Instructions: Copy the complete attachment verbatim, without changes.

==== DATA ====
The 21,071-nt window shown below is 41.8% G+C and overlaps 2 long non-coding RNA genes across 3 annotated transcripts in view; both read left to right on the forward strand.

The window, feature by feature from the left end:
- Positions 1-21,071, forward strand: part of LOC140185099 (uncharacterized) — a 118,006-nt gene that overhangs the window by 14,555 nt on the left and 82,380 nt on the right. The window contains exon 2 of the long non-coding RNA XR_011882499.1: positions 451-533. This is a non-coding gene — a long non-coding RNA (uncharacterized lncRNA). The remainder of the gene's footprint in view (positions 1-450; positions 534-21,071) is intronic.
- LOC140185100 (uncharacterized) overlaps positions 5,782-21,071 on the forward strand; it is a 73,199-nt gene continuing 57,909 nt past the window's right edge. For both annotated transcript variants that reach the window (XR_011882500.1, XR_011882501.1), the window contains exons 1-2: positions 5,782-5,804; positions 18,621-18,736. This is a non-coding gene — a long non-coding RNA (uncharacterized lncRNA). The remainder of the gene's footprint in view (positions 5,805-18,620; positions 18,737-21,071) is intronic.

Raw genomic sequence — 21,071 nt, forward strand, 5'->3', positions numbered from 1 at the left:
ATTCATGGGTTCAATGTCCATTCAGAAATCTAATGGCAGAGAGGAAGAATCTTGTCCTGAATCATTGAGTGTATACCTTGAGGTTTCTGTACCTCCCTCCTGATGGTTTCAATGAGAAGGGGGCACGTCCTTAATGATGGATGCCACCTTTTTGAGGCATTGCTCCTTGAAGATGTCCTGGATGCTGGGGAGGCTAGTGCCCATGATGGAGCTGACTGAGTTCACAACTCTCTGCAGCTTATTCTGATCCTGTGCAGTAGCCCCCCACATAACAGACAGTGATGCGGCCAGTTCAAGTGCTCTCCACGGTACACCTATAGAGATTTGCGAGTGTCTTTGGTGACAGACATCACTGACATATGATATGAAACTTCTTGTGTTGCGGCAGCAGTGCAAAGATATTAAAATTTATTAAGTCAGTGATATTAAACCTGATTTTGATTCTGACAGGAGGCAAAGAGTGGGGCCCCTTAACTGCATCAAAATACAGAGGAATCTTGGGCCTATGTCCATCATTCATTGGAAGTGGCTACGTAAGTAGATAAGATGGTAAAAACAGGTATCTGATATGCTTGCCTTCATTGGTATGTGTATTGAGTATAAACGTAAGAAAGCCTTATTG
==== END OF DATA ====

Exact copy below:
The 21,071-nt window shown below is 41.8% G+C and overlaps 2 long non-coding RNA genes across 3 annotated transcripts in view; both read left to right on the forward strand.

The window, feature by feature from the left end:
- Positions 1-21,071, forward strand: part of LOC140185099 (uncharacterized) — a 118,006-nt gene that overhangs the window by 14,555 nt on the left and 82,380 nt on the right. The window contains exon 2 of the long non-coding RNA XR_011882499.1: positions 451-533. This is a non-coding gene — a long non-coding RNA (uncharacterized lncRNA). The remainder of the gene's footprint in view (positions 1-450; positions 534-21,071) is intronic.
- LOC140185100 (uncharacterized) overlaps positions 5,782-21,071 on the forward strand; it is a 73,199-nt gene continuing 57,909 nt past the window's right edge. For both annotated transcript variants that reach the window (XR_011882500.1, XR_011882501.1), the window contains exons 1-2: positions 5,782-5,804; positions 18,621-18,736. This is a non-coding gene — a long non-coding RNA (uncharacterized lncRNA). The remainder of the gene's footprint in view (positions 5,805-18,620; positions 18,737-21,071) is intronic.

Raw genomic sequence — 21,071 nt, forward strand, 5'->3', positions numbered from 1 at the left:
ATTCATGGGTTCAATGTCCATTCAGAAATCTAATGGCAGAGAGGAAGAATCTTGTCCTGAATCATTGAGTGTATACCTTGAGGTTTCTGTACCTCCCTCCTGATGGTTTCAATGAGAAGGGGGCACGTCCTTAATGATGGATGCCACCTTTTTGAGGCATTGCTCCTTGAAGATGTCCTGGATGCTGGGGAGGCTAGTGCCCATGATGGAGCTGACTGAGTTCACAACTCTCTGCAGCTTATTCTGATCCTGTGCAGTAGCCCCCCACATAACAGACAGTGATGCGGCCAGTTCAAGTGCTCTCCACGGTACACCTATAGAGATTTGCGAGTGTCTTTGGTGACAGACATCACTGACATATGATATGAAACTTCTTGTGTTGCGGCAGCAGTGCAAAGATATTAAAATTTATTAAGTCAGTGATATTAAACCTGATTTTGATTCTGACAGGAGGCAAAGAGTGGGGCCCCTTAACTGCATCAAAATACAGAGGAATCTTGGGCCTATGTCCATCATTCATTGGAAGTGGCTACGTAAGTAGATAAGATGGTAAAAACAGGTATCTGATATGCTTGCCTTCATTGGTATGTGTATTGAGTATAAACGTAAGAAAGCCTTATTG